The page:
611 F2d 1152 United States v. Wolfe

611 F.2d 1152

UNITED STATES of America, Plaintiff-Appellee,
Jay Michael WOLFE, Defendant-Appellant.

No. 79-5106
Summary Calendar.*

United States Court of Appeals,
Fifth Circuit.

Feb. 15, 1980.

George D. Gold, Miami, Fla., for defendant-appellant.

William L. Harper, U. S. Atty., Atlanta, Ga., for plaintiff-appellee.

Appeal from the United States District Court for the Northern District of Georgia.

Before BROWN, TJOFLAT and FRANK M. JOHNSON, Jr., Circuit Judges.



Jay Michael Wolfe was convicted of possessing cocaine in violation of 21 U.S.C. § 841(a), and of conspiracy to possess cocaine with the intent to distribute in violation of 21 U.S.C. § 846. He was sentenced to five years' imprisonment with five years' special parole. On appeal, Wolfe challenges the charge that was given to the jury and the imposition of the special parole term.


At trial, Wolfe's defense was that he had no intention to deal in drugs. Instead, he argued that he intended to steal the payment money from the undercover agents attempting to buy cocaine from him. Wolfe's first contention on appeal is that the district court erred in its instructions concerning this defense and impermissibly shifted the burden of proof to the defendant. He further alleges that the instructions on reasonable doubt were misleading and confusing. Because the defendant did not object to any of these charges at trial, we must view these allegations under a plain error standard. See F.R.Crim.Pro. 52(b); United States v. Marino, 562 F.2d 941, 944 (5th Cir. 1977), Cert. denied, 435 U.S. 996, 98 S.Ct. 1647, 56 L.Ed.2d 84 (1978).


The trial court did erroneously instruct the jury that the Government must prove the conspiracy charge by a preponderance of the evidence:


But, and this I emphasize, it is going to be up to you as the jury to determine whether or not the government has proved by a preponderance of the evidence the precise conspiracy charged in the indictment.


The court corrected this charge, however.


THE COURT: Ladies and gentlemen of the jury, there have been three matters brought to my attention which I should mention. One, at some time during my charge, I completely inadvertently, I am sure, gave the standard of proof here as beyond the preponderance, which is not the standard of proof. The standard of proof which you must apply to the guilt or innocence of the defendant is whether or not the Government has proved beyond a reasonable doubt, as I have defined that to you, whether or not the Government has proved beyond a reasonable doubt the guilt of the defendant. If it has, you may convict. If not, you must acquit.


Wolfe argues that other portions of the charge are erroneous.1 To support his contention that these instructions impermissibly shifted the burden to him, Wolfe relies on United States v. Chiantese, 560 F.2d 1244, 1255-56 (5th Cir. 1977) (en banc), Cert. denied, 441 U.S. 922, 99 S.Ct. 2030, 60 L.Ed.2d 395. Sitting en banc, this Court held that any instruction reasonably subject to interpretation as "shifting the burden to the accused to produce proof of innocence" may not be given. Id. at 1255. In that case, the court condemned a charge telling the jury that the law presumes malice unless the contrary appears from the evidence.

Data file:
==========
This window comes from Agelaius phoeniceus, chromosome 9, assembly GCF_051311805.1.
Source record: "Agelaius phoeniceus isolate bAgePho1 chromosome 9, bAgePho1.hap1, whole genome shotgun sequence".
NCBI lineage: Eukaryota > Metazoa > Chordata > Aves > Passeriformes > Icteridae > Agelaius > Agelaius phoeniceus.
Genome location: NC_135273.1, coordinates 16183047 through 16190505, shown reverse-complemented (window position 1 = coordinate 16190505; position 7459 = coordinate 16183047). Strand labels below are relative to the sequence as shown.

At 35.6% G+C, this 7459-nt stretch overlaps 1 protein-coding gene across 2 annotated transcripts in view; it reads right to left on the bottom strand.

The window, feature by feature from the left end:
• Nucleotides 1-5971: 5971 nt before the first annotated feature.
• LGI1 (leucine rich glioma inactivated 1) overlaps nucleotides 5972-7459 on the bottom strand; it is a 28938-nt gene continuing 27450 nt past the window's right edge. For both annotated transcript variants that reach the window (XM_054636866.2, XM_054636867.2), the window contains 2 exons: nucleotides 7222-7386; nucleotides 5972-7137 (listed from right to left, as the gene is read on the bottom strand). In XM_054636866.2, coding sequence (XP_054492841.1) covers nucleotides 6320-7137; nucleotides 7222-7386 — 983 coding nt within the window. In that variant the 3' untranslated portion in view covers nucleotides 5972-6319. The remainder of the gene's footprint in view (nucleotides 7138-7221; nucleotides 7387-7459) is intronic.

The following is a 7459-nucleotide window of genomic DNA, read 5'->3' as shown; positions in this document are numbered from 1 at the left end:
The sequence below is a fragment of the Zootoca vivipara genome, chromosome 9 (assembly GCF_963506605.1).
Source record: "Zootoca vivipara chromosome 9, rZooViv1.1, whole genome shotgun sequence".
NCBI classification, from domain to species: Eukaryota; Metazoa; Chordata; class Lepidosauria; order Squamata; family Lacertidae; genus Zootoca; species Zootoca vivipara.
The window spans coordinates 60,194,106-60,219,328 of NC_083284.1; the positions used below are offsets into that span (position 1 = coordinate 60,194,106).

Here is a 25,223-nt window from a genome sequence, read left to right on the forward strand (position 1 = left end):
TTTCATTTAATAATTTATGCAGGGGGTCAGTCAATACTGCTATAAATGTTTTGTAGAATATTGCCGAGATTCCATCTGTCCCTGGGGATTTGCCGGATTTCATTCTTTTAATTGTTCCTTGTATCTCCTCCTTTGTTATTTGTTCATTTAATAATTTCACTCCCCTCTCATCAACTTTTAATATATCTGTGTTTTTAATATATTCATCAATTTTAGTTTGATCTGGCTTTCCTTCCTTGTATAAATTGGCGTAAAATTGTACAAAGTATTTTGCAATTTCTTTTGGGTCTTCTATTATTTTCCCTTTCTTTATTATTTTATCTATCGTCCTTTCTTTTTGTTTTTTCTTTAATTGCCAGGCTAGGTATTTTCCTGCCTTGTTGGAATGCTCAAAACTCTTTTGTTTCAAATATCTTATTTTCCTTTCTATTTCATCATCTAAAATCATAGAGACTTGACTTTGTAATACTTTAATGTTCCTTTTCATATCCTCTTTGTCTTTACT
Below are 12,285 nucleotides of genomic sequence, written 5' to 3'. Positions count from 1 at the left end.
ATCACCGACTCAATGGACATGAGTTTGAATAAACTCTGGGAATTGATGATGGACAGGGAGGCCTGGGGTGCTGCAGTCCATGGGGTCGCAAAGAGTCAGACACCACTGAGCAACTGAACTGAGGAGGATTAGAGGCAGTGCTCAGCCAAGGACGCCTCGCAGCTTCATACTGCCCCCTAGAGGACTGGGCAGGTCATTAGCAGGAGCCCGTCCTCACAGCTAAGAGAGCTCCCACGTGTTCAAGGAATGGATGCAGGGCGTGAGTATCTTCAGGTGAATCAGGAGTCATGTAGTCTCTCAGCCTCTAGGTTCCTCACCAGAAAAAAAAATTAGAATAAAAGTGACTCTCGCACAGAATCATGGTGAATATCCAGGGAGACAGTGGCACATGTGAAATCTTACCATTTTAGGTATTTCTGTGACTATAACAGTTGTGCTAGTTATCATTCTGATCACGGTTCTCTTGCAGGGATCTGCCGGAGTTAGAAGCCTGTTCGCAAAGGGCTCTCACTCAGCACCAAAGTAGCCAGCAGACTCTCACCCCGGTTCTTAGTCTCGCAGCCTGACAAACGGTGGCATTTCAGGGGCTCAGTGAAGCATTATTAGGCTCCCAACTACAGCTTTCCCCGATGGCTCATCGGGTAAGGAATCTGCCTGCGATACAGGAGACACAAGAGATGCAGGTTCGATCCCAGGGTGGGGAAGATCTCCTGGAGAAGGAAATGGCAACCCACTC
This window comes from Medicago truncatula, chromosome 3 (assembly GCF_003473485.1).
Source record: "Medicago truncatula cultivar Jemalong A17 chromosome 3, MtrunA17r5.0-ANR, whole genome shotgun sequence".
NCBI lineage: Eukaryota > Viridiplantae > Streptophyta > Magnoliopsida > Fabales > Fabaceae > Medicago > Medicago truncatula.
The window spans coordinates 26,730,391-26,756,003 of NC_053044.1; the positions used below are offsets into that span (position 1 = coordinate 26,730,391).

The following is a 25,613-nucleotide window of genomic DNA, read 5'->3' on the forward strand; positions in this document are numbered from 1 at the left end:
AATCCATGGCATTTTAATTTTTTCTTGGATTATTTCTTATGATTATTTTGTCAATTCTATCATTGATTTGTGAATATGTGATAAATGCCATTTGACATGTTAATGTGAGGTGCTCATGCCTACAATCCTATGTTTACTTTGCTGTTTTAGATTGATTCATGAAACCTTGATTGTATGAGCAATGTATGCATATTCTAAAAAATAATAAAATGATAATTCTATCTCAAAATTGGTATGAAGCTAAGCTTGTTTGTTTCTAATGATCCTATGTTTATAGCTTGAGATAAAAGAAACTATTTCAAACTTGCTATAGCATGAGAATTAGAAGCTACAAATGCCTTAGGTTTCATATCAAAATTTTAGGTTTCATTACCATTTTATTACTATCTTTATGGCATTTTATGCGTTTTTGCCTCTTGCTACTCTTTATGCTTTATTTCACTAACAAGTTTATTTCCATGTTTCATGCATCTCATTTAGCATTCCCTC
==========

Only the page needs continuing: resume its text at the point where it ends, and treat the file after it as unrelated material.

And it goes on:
The instruction given at the trial sub judice fully complied with the requirements of Chiantese. The trial judge did not charge the jury that it could "presume" intent; rather the jury was charged that it could under certain circumstances "infer" intent from the facts.2 Moreover, the lower court repeatedly instructed the jury that the Government has the burden of proving guilt beyond a reasonable doubt and that the burden never shifts to the defendant.3 Finally, Wolfe specifically requested some of the charges to which he now objects, particularly those concerning his defense.4 Thus, this contention lacks merit.


Wolfe also alleges that the instructions on circumstantial evidence were misleading.5 There was no plain error involved in these instructions. Indeed, we find that the court's charge on circumstantial evidence was correct. Furthermore, where a proper instruction on reasonable doubt is given, it is not error to refuse an additional instruction on circumstantial evidence. See United States v. Avarello, 592 F.2d 1339, 1349 (5th Cir. 1979).


Wolfe claims that the court erred in not instructing the jury on the underlying substantive offenses of possession of cocaine. See United States v. Martinez, 496 F.2d 664, 669 (5th Cir. 1974). This allegation also lacks merit because the court did so instruct the jury:


One of the offenses defined in the chapter is contained in 21 U.S.C., Section 841, which says that it shall be unlawful for any person knowingly or intentionally to distribute or possess with intent to distribute a controlled substance, and I tell you as a matter of law that cocaine hydrochloride is a Schedule II controlled narcotic substance.


When considered in connection with the other instructions given, the jury was adequately informed as to the definition and nature of the substantive offense. See United States v. Marino, 562 F.2d 941, 945 (5th Cir. 1977), Cert. denied, 435 U.S. 996, 98 S.Ct. 1647, 56 L.Ed.2d 84 (1978).


Finally, Wolfe argues that the trial court erred in imposing a special parole term as part of his sentence for the conspiracy conviction. He maintains that the statute under which he was sentenced, 21 U.S.C. § 846, does not permit this. This court has specifically held that Section 846, which provides that the punishment by imprisonment or fine for conspiracy may not exceed the maximum punishment prescribed for the substantive offense, allows the sentencing judge to impose a special parole term as a part of the defendant's sentence. Cantu v. United States, 598 F.2d 471, 472 (5th Cir. 1979).